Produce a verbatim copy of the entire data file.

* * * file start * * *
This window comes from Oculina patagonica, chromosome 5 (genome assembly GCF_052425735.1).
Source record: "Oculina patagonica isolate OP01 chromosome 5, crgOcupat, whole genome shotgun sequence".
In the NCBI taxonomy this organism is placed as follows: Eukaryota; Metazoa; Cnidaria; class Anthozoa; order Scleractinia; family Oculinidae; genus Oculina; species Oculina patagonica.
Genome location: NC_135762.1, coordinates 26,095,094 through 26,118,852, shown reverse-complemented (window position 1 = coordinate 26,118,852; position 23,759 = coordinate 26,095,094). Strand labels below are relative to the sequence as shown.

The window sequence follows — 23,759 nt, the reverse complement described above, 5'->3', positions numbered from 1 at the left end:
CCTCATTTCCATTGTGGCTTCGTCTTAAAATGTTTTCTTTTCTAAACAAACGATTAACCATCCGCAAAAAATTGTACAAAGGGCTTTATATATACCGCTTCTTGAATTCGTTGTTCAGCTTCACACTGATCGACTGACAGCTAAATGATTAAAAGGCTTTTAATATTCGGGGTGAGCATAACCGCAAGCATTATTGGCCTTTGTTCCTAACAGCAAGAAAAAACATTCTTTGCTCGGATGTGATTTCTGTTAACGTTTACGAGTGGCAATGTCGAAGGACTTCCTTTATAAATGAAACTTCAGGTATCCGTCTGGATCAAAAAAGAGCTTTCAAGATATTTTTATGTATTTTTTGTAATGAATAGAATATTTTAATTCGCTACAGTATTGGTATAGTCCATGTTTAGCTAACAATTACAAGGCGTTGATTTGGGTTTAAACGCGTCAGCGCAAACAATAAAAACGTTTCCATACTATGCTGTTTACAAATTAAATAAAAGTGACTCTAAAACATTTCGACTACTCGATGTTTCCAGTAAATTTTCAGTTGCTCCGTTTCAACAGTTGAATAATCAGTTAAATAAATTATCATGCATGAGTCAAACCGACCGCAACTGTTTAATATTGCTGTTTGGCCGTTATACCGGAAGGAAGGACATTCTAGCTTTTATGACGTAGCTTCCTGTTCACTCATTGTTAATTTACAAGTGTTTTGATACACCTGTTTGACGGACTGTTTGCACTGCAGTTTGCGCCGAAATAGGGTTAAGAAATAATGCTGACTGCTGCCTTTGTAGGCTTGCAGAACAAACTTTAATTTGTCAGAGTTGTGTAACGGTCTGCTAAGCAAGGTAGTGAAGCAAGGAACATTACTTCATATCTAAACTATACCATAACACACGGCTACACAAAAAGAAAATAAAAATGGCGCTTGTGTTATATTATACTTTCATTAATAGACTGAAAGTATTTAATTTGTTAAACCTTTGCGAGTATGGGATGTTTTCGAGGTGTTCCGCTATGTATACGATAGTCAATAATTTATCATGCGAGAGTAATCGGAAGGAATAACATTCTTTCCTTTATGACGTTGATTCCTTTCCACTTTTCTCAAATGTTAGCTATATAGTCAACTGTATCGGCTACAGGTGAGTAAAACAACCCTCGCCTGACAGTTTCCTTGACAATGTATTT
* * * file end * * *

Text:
This window comes from Oculina patagonica, chromosome 5 (genome assembly GCF_052425735.1).
Source record: "Oculina patagonica isolate OP01 chromosome 5, crgOcupat, whole genome shotgun sequence".
In the NCBI taxonomy this organism is placed as follows: Eukaryota; Metazoa; Cnidaria; class Anthozoa; order Scleractinia; family Oculinidae; genus Oculina; species Oculina patagonica.
Genome location: NC_135762.1, coordinates 26,095,094 through 26,118,852, shown reverse-complemented (window position 1 = coordinate 26,118,852; position 23,759 = coordinate 26,095,094). Strand labels below are relative to the sequence as shown.

The window sequence follows — 23,759 nt, the reverse complement described above, 5'->3', positions numbered from 1 at the left end:
CCTCATTTCCATTGTGGCTTCGTCTTAAAATGTTTTCTTTTCTAAACAAACGATTAACCATCCGCAAAAAATTGTACAAAGGGCTTTATATATACCGCTTCTTGAATTCGTTGTTCAGCTTCACACTGATCGACTGACAGCTAAATGATTAAAAGGCTTTTAATATTCGGGGTGAGCATAACCGCAAGCATTATTGGCCTTTGTTCCTAACAGCAAGAAAAAACATTCTTTGCTCGGATGTGATTTCTGTTAACGTTTACGAGTGGCAATGTCGAAGGACTTCCTTTATAAATGAAACTTCAGGTATCCGTCTGGATCAAAAAAGAGCTTTCAAGATATTTTTATGTATTTTTTGTAATGAATAGAATATTTTAATTCGCTACAGTATTGGTATAGTCCATGTTTAGCTAACAATTACAAGGCGTTGATTTGGGTTTAAACGCGTCAGCGCAAACAATAAAAACGTTTCCATACTATGCTGTTTACAAATTAAATAAAAGTGACTCTAAAACATTTCGACTACTCGATGTTTCCAGTAAATTTTCAGTTGCTCCGTTTCAACAGTTGAATAATCAGTTAAATAAATTATCATGCATGAGTCAAACCGACCGCAACTGTTTAATATTGCTGTTTGGCCGTTATACCGGAAGGAAGGACATTCTAGCTTTTATGACGTAGCTTCCTGTTCACTCATTGTTAATTTACAAGTGTTTTGATACACCTGTTTGACGGACTGTTTGCACTGCAGTTTGCGCCGAAATAGGGTTAAGAAATAATGCTGACTGCTGCCTTTGTAGGCTTGCAGAACAAACTTTAATTTGTCAGAGTTGTGTAACGGTCTGCTAAGCAAGGTAGTGAAGCAAGGAACATTACTTCATATCTAAACTATACCATAACACACGGCTACACAAAAAGAAAATAAAAATGGCGCTTGTGTTATATTATACTTTCATTAATAGACTGAAAGTATTTAATTTGTTAAACCTTTGCGAGTATGGGATGTTTTCGAGGTGTTCCGCTATGTATACGATAGTCAATAATTTATCATGCGAGAGTAATCGGAAGGAATAACATTCTTTCCTTTATGACGTTGATTCCTTTCCACTTTTCTCAAATGTTAGCTATATAGTCAACTGTATCGGCTACAGGTGAGTAAAACAACCCTCGCCTGACAGTTTCCTTGACAATGTATTT